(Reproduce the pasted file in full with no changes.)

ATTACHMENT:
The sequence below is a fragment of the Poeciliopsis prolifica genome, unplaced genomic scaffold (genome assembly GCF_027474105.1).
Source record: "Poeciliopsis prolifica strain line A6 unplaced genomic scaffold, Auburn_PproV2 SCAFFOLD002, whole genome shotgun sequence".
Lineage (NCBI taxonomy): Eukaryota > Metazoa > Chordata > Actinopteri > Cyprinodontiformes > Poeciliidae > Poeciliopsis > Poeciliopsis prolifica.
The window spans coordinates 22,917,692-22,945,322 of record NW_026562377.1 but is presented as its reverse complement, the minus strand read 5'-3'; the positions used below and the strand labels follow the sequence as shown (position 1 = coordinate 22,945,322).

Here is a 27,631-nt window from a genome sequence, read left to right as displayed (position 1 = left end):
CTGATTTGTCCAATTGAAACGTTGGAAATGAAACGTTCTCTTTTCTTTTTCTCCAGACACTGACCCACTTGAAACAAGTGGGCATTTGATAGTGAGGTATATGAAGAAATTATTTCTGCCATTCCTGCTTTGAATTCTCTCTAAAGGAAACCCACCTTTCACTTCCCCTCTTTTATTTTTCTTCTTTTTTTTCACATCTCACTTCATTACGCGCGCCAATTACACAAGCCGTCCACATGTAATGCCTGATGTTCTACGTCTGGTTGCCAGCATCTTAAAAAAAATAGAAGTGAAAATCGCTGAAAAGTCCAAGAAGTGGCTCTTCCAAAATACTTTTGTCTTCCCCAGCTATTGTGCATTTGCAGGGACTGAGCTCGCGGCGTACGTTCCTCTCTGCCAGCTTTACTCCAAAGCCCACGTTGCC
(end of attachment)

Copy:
The sequence below is a fragment of the Poeciliopsis prolifica genome, unplaced genomic scaffold (genome assembly GCF_027474105.1).
Source record: "Poeciliopsis prolifica strain line A6 unplaced genomic scaffold, Auburn_PproV2 SCAFFOLD002, whole genome shotgun sequence".
Lineage (NCBI taxonomy): Eukaryota > Metazoa > Chordata > Actinopteri > Cyprinodontiformes > Poeciliidae > Poeciliopsis > Poeciliopsis prolifica.
The window spans coordinates 22,917,692-22,945,322 of record NW_026562377.1 but is presented as its reverse complement, the minus strand read 5'-3'; the positions used below and the strand labels follow the sequence as shown (position 1 = coordinate 22,945,322).

Here is a 27,631-nt window from a genome sequence, read left to right as displayed (position 1 = left end):
CTGATTTGTCCAATTGAAACGTTGGAAATGAAACGTTCTCTTTTCTTTTTCTCCAGACACTGACCCACTTGAAACAAGTGGGCATTTGATAGTGAGGTATATGAAGAAATTATTTCTGCCATTCCTGCTTTGAATTCTCTCTAAAGGAAACCCACCTTTCACTTCCCCTCTTTTATTTTTCTTCTTTTTTTTCACATCTCACTTCATTACGCGCGCCAATTACACAAGCCGTCCACATGTAATGCCTGATGTTCTACGTCTGGTTGCCAGCATCTTAAAAAAAATAGAAGTGAAAATCGCTGAAAAGTCCAAGAAGTGGCTCTTCCAAAATACTTTTGTCTTCCCCAGCTATTGTGCATTTGCAGGGACTGAGCTCGCGGCGTACGTTCCTCTCTGCCAGCTTTACTCCAAAGCCCACGTTGCC